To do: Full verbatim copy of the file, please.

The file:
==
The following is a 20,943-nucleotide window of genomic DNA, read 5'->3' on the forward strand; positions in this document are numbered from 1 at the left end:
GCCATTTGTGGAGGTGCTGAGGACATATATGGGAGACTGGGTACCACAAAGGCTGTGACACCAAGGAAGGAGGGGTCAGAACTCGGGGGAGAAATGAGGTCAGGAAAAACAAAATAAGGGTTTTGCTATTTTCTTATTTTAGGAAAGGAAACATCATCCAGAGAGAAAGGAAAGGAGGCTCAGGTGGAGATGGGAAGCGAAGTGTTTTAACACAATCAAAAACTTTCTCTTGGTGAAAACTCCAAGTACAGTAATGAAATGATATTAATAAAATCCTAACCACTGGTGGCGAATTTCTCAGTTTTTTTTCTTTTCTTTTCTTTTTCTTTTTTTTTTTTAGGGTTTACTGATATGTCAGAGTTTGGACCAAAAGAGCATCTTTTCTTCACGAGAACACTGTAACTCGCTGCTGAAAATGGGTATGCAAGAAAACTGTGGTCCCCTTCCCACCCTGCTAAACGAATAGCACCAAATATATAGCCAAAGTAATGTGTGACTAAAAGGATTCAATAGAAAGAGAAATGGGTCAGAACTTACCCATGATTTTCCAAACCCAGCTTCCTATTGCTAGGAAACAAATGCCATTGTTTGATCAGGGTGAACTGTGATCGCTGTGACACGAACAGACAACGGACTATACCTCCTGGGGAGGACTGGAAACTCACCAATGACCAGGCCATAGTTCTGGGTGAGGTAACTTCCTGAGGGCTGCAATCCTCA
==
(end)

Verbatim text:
The following is a 20,943-nucleotide window of genomic DNA, read 5'->3' on the forward strand; positions in this document are numbered from 1 at the left end:
GCCATTTGTGGAGGTGCTGAGGACATATATGGGAGACTGGGTACCACAAAGGCTGTGACACCAAGGAAGGAGGGGTCAGAACTCGGGGGAGAAATGAGGTCAGGAAAAACAAAATAAGGGTTTTGCTATTTTCTTATTTTAGGAAAGGAAACATCATCCAGAGAGAAAGGAAAGGAGGCTCAGGTGGAGATGGGAAGCGAAGTGTTTTAACACAATCAAAAACTTTCTCTTGGTGAAAACTCCAAGTACAGTAATGAAATGATATTAATAAAATCCTAACCACTGGTGGCGAATTTCTCAGTTTTTTTTCTTTTCTTTTCTTTTTCTTTTTTTTTTTTAGGGTTTACTGATATGTCAGAGTTTGGACCAAAAGAGCATCTTTTCTTCACGAGAACACTGTAACTCGCTGCTGAAAATGGGTATGCAAGAAAACTGTGGTCCCCTTCCCACCCTGCTAAACGAATAGCACCAAATATATAGCCAAAGTAATGTGTGACTAAAAGGATTCAATAGAAAGAGAAATGGGTCAGAACTTACCCATGATTTTCCAAACCCAGCTTCCTATTGCTAGGAAACAAATGCCATTGTTTGATCAGGGTGAACTGTGATCGCTGTGACACGAACAGACAACGGACTATACCTCCTGGGGAGGACTGGAAACTCACCAATGACCAGGCCATAGTTCTGGGTGAGGTAACTTCCTGAGGGCTGCAATCCTCA